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CTRMA and TxDOT disagree, putting project in potential holding pattern

Thursday, January 26, 2017 by Caleb Pritchard

A rare spat between the Central Texas Regional Mobility Authority and the Texas Department of Transportation is clouding the prospects of a major project at the intersection of two separate toll roads.

On Wednesday morning, CTRMA Director of Engineering Justin Word brought his board up to speed on the disagreement that could stall the construction of three flyovers connecting TxDOT’s State Highway 130 to the CTRMA’s Manor Expressway on U.S. Highway 290.

Word explained that CTRMA staff has been steadily working on the project with board input since the directors gave the initial green light in July 2015.

“Prior to kickoff of this work, it was our understanding that all parties were in agreement to move forward,” Word said, referring to both the toll road agency and TxDOT.

If built, two of the direct connectors would link northbound and southbound SH 130 to westbound Manor Expressway. A third would allow eastbound drivers on the expressway to swoop over to southbound SH 130.

Word identified the most important of the three as the connector that carries southbound drivers to the westbound expressway. Morning traffic currently backs up at that corner as drivers seek to pile into Austin from Pflugerville and neighboring communities. The CTRMA recently spent $2 million to add an extra at-grade turning lane there as a measure of short-term relief.

In December, CTRMA staff submitted to TxDOT the preliminary design plans of the three proposed direct connectors for staff review.

“In the intervening weeks since that December submittal, TxDOT has expressed concerns about the static toll gantries along the direct connectors,” Word said.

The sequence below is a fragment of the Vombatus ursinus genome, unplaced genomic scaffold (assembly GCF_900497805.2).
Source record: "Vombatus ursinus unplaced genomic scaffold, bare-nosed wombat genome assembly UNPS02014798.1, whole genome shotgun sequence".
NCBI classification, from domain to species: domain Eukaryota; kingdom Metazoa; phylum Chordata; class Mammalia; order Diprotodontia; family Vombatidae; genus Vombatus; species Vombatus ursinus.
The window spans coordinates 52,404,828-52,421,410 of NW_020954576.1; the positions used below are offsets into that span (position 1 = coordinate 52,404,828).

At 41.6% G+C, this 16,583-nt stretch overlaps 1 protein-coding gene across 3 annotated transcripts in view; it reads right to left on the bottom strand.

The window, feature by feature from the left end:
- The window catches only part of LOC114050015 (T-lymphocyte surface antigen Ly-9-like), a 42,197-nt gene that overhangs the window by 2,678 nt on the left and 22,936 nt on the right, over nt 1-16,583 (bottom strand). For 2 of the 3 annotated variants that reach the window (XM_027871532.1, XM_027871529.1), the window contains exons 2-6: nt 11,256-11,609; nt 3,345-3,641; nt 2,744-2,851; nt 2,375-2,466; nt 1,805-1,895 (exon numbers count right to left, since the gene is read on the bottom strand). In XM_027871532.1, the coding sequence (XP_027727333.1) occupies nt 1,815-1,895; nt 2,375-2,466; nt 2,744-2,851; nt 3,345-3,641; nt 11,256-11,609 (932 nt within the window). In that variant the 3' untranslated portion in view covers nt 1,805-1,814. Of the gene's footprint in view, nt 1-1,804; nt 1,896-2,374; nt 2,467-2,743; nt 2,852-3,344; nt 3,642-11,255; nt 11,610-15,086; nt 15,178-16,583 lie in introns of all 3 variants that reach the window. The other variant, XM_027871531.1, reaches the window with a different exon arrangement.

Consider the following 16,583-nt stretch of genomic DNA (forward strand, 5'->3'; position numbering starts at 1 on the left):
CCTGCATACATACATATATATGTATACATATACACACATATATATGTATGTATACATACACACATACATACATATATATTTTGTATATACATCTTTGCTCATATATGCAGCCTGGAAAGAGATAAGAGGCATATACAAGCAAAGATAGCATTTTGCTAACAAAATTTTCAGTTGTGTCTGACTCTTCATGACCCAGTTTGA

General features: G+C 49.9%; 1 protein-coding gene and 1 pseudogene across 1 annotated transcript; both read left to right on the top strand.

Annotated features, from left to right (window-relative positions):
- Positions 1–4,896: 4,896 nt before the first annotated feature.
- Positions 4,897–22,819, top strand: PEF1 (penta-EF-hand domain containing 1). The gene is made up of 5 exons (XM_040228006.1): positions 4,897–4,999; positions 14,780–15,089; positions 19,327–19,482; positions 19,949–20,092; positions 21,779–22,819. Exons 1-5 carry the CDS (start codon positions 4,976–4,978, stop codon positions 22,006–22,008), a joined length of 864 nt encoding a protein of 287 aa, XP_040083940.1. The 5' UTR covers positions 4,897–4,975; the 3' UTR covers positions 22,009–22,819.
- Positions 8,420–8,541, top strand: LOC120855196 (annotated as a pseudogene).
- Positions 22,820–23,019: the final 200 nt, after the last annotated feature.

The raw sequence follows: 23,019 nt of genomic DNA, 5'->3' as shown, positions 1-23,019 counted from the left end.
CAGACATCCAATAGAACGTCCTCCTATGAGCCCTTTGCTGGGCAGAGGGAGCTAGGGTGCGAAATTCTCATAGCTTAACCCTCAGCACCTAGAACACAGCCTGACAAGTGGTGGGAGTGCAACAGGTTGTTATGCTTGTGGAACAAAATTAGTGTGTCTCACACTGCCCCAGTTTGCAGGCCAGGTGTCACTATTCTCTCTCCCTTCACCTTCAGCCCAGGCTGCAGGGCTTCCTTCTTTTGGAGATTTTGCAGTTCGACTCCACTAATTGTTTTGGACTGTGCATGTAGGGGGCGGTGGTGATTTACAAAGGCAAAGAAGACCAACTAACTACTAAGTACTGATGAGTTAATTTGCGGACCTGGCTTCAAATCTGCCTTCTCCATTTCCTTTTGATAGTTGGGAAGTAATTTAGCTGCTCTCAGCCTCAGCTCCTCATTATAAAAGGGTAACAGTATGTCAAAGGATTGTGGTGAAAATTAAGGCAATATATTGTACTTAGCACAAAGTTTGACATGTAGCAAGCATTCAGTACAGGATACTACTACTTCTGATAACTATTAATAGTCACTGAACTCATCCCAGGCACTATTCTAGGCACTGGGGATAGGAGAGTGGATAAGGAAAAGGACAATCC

Clarifying for the board, Executive Director Mike Heiligenstein identified the primary sticking point. “There’s been some discussion of revenue-sharing and other aspects that we have not seen in the past,” he said, drawing confirmation from Word before he distilled the issue even further.

“The bottom line, just to scrape away everything, is that this agency to my knowledge has never just halted a project. And we are now prepared to stop developing this project based upon where we perceive the discussions are at (TxDOT headquarters)?”

“Yes, sir,” Word responded.

“That’s not an insignificant movement,” Heiligenstein said.

Board Chair Ray Wilkerson expressed his deep reservations regarding the notion of revenue-sharing. Wilkerson called it a “new world for this board.”

He continued, “I think that’s something this board’s going to have to talk about in detail before we ever decide to do something like that, because right now, I don’t think that pretty well fits our model.”

After Word’s briefing, TxDOT District Engineer Terry McCoy approached the dais. He started out by noting that the discussions between CTRMA staff and his agency have been “cooperative” and that multiple scenarios have been discussed.

He suggested that the board formally pitch its preferred scenario – the three direct connectors paid for by the CTRMA and with revenues solely collected by the CTRMA – to the Texas Transportation Commission, TxDOT’s governing body.

“This affords them the opportunity to consider that with all factors enumerated and considered as well,” McCoy said.

After mutual words of kindness between the board and McCoy, Wilkerson indicated that CTRMA staff will begin preparing that proposal as soon as possible in order to patch together a mutually satisfying solution with TxDOT.

“We do value that partnership,” Wilkerson concluded. “There’s no question about that.”

Photo by SPUI.

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